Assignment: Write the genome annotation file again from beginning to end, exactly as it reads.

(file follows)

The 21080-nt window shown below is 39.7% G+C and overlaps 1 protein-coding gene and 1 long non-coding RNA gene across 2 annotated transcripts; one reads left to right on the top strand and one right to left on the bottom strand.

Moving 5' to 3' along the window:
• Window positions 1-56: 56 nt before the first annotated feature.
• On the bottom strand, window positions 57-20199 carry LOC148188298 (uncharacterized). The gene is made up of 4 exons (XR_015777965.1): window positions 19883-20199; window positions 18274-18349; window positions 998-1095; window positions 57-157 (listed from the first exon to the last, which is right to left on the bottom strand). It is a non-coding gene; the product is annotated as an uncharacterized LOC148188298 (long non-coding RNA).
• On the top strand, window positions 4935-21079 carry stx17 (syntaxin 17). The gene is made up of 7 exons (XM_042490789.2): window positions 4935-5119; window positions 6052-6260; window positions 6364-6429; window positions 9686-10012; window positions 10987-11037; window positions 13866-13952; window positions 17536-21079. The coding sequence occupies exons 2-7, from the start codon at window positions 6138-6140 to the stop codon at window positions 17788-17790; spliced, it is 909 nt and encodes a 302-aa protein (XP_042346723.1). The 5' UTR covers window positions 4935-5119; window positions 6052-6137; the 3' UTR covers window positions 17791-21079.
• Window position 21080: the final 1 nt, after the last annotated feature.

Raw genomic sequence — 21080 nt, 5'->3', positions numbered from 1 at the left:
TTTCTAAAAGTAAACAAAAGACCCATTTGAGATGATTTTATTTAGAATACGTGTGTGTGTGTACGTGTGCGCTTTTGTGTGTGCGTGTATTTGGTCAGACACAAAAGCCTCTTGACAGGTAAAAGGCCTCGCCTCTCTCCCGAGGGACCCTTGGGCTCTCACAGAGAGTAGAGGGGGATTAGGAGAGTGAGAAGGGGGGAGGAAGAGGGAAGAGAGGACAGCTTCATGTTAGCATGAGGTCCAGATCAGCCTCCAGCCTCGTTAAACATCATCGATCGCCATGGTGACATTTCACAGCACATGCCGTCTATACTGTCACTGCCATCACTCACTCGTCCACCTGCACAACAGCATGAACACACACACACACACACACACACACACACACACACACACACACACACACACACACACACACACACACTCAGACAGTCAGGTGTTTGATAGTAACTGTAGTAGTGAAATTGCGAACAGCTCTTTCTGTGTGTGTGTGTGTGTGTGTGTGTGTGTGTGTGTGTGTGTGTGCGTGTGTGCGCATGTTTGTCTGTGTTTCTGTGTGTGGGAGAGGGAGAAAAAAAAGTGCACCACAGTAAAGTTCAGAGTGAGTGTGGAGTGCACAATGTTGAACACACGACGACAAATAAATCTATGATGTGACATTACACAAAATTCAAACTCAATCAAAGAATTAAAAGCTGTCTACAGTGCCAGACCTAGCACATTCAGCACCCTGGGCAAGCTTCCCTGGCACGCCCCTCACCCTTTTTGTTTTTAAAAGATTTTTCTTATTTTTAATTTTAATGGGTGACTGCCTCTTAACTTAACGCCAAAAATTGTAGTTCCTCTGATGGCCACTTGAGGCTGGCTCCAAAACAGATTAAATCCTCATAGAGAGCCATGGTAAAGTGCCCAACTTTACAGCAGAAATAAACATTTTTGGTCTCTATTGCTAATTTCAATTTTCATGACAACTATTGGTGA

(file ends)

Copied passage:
The 21080-nt window shown below is 39.7% G+C and overlaps 1 protein-coding gene and 1 long non-coding RNA gene across 2 annotated transcripts; one reads left to right on the top strand and one right to left on the bottom strand.

Moving 5' to 3' along the window:
• Window positions 1-56: 56 nt before the first annotated feature.
• On the bottom strand, window positions 57-20199 carry LOC148188298 (uncharacterized). The gene is made up of 4 exons (XR_015777965.1): window positions 19883-20199; window positions 18274-18349; window positions 998-1095; window positions 57-157 (listed from the first exon to the last, which is right to left on the bottom strand). It is a non-coding gene; the product is annotated as an uncharacterized LOC148188298 (long non-coding RNA).
• On the top strand, window positions 4935-21079 carry stx17 (syntaxin 17). The gene is made up of 7 exons (XM_042490789.2): window positions 4935-5119; window positions 6052-6260; window positions 6364-6429; window positions 9686-10012; window positions 10987-11037; window positions 13866-13952; window positions 17536-21079. The coding sequence occupies exons 2-7, from the start codon at window positions 6138-6140 to the stop codon at window positions 17788-17790; spliced, it is 909 nt and encodes a 302-aa protein (XP_042346723.1). The 5' UTR covers window positions 4935-5119; window positions 6052-6137; the 3' UTR covers window positions 17791-21079.
• Window position 21080: the final 1 nt, after the last annotated feature.

Raw genomic sequence — 21080 nt, 5'->3', positions numbered from 1 at the left:
TTTCTAAAAGTAAACAAAAGACCCATTTGAGATGATTTTATTTAGAATACGTGTGTGTGTGTACGTGTGCGCTTTTGTGTGTGCGTGTATTTGGTCAGACACAAAAGCCTCTTGACAGGTAAAAGGCCTCGCCTCTCTCCCGAGGGACCCTTGGGCTCTCACAGAGAGTAGAGGGGGATTAGGAGAGTGAGAAGGGGGGAGGAAGAGGGAAGAGAGGACAGCTTCATGTTAGCATGAGGTCCAGATCAGCCTCCAGCCTCGTTAAACATCATCGATCGCCATGGTGACATTTCACAGCACATGCCGTCTATACTGTCACTGCCATCACTCACTCGTCCACCTGCACAACAGCATGAACACACACACACACACACACACACACACACACACACACACACACACACACACACACACACACACACACTCAGACAGTCAGGTGTTTGATAGTAACTGTAGTAGTGAAATTGCGAACAGCTCTTTCTGTGTGTGTGTGTGTGTGTGTGTGTGTGTGTGTGTGTGTGTGTGCGTGTGTGCGCATGTTTGTCTGTGTTTCTGTGTGTGGGAGAGGGAGAAAAAAAAGTGCACCACAGTAAAGTTCAGAGTGAGTGTGGAGTGCACAATGTTGAACACACGACGACAAATAAATCTATGATGTGACATTACACAAAATTCAAACTCAATCAAAGAATTAAAAGCTGTCTACAGTGCCAGACCTAGCACATTCAGCACCCTGGGCAAGCTTCCCTGGCACGCCCCTCACCCTTTTTGTTTTTAAAAGATTTTTCTTATTTTTAATTTTAATGGGTGACTGCCTCTTAACTTAACGCCAAAAATTGTAGTTCCTCTGATGGCCACTTGAGGCTGGCTCCAAAACAGATTAAATCCTCATAGAGAGCCATGGTAAAGTGCCCAACTTTACAGCAGAAATAAACATTTTTGGTCTCTATTGCTAATTTCAATTTTCATGACAACTATTGGTGA